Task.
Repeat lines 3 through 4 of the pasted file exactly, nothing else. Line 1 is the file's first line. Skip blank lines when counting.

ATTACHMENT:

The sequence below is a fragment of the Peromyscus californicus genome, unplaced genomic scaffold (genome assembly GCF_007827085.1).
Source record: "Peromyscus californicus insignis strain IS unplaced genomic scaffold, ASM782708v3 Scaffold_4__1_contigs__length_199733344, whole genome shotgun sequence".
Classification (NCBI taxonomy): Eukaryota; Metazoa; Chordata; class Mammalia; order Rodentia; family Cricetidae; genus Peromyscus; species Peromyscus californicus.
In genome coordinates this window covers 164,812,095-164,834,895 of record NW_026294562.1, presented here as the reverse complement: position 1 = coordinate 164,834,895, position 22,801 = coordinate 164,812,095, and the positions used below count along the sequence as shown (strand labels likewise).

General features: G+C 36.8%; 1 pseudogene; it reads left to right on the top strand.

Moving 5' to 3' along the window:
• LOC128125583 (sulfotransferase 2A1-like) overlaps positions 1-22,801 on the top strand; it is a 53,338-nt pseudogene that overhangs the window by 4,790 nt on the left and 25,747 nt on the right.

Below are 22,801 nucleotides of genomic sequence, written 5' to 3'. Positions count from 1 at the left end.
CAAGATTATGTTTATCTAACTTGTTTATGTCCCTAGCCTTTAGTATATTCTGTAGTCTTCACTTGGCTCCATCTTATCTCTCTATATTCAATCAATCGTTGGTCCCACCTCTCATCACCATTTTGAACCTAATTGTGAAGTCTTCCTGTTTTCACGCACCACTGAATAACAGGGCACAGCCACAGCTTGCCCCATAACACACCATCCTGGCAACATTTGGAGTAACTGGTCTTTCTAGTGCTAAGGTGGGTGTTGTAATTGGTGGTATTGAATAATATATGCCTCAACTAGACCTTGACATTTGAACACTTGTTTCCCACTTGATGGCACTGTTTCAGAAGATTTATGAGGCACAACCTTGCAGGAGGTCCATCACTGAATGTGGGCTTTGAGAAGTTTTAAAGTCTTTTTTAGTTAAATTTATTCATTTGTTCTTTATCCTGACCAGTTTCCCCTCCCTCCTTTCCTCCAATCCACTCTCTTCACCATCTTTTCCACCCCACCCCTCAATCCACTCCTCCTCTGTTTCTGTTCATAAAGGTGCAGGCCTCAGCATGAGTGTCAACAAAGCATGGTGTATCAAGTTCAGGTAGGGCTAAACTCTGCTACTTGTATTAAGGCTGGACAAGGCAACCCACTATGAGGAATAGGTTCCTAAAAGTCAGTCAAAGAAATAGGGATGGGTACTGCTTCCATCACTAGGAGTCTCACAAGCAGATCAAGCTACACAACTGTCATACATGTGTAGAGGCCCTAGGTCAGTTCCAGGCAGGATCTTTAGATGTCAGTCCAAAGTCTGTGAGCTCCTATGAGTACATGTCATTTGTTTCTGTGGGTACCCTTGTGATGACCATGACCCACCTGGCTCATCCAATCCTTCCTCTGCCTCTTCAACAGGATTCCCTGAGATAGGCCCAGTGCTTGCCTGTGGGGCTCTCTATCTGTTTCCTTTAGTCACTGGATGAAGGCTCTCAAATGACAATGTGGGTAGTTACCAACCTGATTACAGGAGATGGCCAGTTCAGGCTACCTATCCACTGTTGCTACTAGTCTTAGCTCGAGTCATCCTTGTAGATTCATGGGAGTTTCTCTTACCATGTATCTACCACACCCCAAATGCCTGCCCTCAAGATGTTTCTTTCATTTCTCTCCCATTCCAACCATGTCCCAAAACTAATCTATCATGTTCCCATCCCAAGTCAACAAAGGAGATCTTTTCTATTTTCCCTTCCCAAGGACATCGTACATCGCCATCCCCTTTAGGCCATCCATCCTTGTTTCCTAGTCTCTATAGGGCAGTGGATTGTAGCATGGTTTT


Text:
Classification (NCBI taxonomy): Eukaryota; Metazoa; Chordata; class Mammalia; order Rodentia; family Cricetidae; genus Peromyscus; species Peromyscus californicus.
In genome coordinates this window covers 164,812,095-164,834,895 of record NW_026294562.1, presented here as the reverse complement: position 1 = coordinate 164,834,895, position 22,801 = coordinate 164,812,095, and the positions used below count along the sequence as shown (strand labels likewise).